Topic outline





    Organizing committee: Assist. Prof. Dr. Črtomir Podlipnik and Assist. Prof. Dr. Krištof Kranjc

    Goal of the Workshop: participants shall achieve skills and competences to be able to develop and create microMOOCs for CPD activities on their own. They shall be able to recognize the positive impacts of the use of such MOOCs in their institutions and to further spread their application among lecturers at other institutions.


    Pre-training (at home) activity (3-4 h all together):

    More details in

    Wednesday, Feb 17th 2021:

    18.30 - 19.00 Introduction to the meeting by Krištof Kranjc


    chairperson: Krištof Kranjc

    19:00 - 20:00 1st Keynote Lecture: Prof. Dr. Paul Taylor, University of Leeds (35 min + 10 min discussion):

    Improving Public Understanding of STEM Research through MOOCs


    20.00 - 21.00 Get together - Social Evening (Neža Krek)


    Thursday, Feb 18th 2021:

    chairperson: Črtomir Podlipnik

    9.00 - 9.45 2nd Keynote Lecture: Prof. Dr. Marko Radovan, University of Ljubljana (35 min + 10 min discussion): Pedagogical aspects of formative assessment in MOOCs

    9.45-10.00 Coffee break (individual)


    chairperson and discussion facilitator: Iwona Maciejowska

    10.00 - 11.00 Discussion and reflection on pre-activity assignment(s) (reading the paper)

    11.00 - 13.00 Time for group work - planning, design etc. (each group separately in its own break-out room)

    13.00 - 15.00 Lunch (individual)


    chairperson and discussion facilitator: Matti Niemelä

    15.00 - 15.45 Group discussion on the work done by each separate group (in previous activity)

    15.45 - 16.00 Coffee break (individual)


    chairperson: Krištof Kranjc

    16.00 - 19.00 1st workshop (Hands-on Session) H5P (Sanja Jedrinović, UL) and possibly Coursera as well (if we will get it...)

    19.00 - 19.15 Closing remarks and instructions for the next day (Krištof Kranjc)


    Friday, Feb 19th 2021:

    chairperson: Črtomir Podlipnik

    09.00 - 11.00 Time for group work - planning, design etc. (each group separately) and/or "hands-on" guided activity.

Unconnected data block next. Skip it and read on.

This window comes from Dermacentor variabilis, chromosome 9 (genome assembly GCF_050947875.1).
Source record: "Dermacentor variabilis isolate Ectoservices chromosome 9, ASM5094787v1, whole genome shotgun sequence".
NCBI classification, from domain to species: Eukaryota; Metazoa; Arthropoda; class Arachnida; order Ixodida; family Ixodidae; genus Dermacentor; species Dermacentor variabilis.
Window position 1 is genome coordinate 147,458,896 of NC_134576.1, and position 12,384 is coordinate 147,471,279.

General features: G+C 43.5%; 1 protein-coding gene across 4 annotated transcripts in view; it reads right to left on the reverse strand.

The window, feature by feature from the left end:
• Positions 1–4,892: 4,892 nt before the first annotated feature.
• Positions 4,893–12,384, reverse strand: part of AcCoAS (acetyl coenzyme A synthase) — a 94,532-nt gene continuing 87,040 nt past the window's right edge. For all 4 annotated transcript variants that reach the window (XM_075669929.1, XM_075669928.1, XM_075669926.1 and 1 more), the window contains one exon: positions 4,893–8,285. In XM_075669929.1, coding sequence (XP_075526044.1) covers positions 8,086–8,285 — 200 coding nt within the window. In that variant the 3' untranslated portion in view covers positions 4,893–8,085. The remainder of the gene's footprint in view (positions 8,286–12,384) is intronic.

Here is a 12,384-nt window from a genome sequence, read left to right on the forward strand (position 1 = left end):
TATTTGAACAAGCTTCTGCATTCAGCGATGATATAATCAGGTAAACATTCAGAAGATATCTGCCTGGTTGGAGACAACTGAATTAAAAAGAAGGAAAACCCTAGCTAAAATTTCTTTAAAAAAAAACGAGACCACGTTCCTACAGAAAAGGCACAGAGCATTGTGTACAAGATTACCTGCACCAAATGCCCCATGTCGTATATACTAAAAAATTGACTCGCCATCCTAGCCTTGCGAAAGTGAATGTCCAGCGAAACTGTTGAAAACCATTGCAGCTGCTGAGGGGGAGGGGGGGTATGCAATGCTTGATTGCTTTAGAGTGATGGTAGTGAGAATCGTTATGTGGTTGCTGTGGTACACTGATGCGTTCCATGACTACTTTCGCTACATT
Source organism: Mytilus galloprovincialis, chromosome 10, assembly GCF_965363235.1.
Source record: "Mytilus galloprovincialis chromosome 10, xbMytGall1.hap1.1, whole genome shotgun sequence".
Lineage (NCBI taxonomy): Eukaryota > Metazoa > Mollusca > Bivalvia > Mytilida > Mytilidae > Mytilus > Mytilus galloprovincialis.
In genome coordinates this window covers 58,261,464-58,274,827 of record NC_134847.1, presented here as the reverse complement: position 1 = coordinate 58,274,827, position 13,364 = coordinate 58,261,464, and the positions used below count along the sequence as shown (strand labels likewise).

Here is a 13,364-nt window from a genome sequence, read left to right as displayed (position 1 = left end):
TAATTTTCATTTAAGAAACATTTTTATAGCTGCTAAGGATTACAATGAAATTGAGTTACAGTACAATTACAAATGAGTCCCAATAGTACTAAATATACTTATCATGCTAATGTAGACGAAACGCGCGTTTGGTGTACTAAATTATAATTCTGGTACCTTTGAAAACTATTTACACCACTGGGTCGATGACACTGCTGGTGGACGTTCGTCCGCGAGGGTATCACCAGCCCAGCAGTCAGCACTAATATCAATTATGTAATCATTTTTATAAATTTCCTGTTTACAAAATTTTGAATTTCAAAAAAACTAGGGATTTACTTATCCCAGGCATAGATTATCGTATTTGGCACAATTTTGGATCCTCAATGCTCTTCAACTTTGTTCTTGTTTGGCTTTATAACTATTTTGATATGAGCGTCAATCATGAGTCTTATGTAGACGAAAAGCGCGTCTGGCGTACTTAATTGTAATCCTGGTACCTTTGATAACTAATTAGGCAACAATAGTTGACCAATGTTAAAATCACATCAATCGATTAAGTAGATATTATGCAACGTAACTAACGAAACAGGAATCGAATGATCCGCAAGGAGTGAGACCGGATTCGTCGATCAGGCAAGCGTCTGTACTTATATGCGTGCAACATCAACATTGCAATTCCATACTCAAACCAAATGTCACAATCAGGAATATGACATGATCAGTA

11.00 - 11.15 Coffee break (individual)


    chairperson and discussion facilitator: Natasa Brouwer Zupancic

    11.15 - 12.00 Group discussion on the work done by each separate group (in previous activity)


    chairperson: Črtomir Podlipnik

    12.00 - 12.30 Presentation 1 (Iskrić, CTK):  Key concepts of Open science in a MOOC


    chairperson: Krištof Kranjc

    12.30 - 13.00 Presentation 2 (Nadya Stels, iSpring): How to create a course with iSpring Suite Max in 20 mins

    13.00 - 15.00 Lunch (individual)


    chairperson: Krištof Kranjc

    15.00 - 15.45 3rd Keynote Lecture: Prof. Dr. Andy Parsons, University of York (35 min + 10 min discussion): Exploring Everyday Chemistry: MOOCing an Impact

    15.40 - 16.00 Coffee break (individual)


    chairperson and round table facilitator: Sanjiv Prashar

    16.00 - 17.00 Round Table (Brain Storming ....) - each group shall provide at least one topic/question for the round table; including GDPR and relevance of the data management

    17.00 - 18.00 Time for group work - planning, design etc. (each group separately), groups can work longer if they want/need to


    18.00 - 18.15 Closing remarks and instructions for the next day (Črtomir Podlipnik)


    Saturday, Feb 20th 2021:

    chairperson: Krištof Kranjc

    9.00 - 9.45 4th Keynote Lecture:  Prof. Ddr. Barica Marentič Požarnik, University of Ljubljana (35 min + 10 min discussion): Developing teaching competencies of academic staff

    9.45 - 10.00 Coffee break (individual)


    chairperson: Vincenzo Russo

    10.00 - 11.45 Short Presentations - Flash posters (5 min - each), including group reflection

    11.45 - 12.45 Coffee break (individual), also possible to (finish) the completion of the post-training questionnaire


    12.45 - 13.30 Conclusions by Črtomir Podlipnik (+5 min concert), personal reflection on the post-training questionnaire; final words of participants - take-home messages (things not included in the post-training questionnaire)...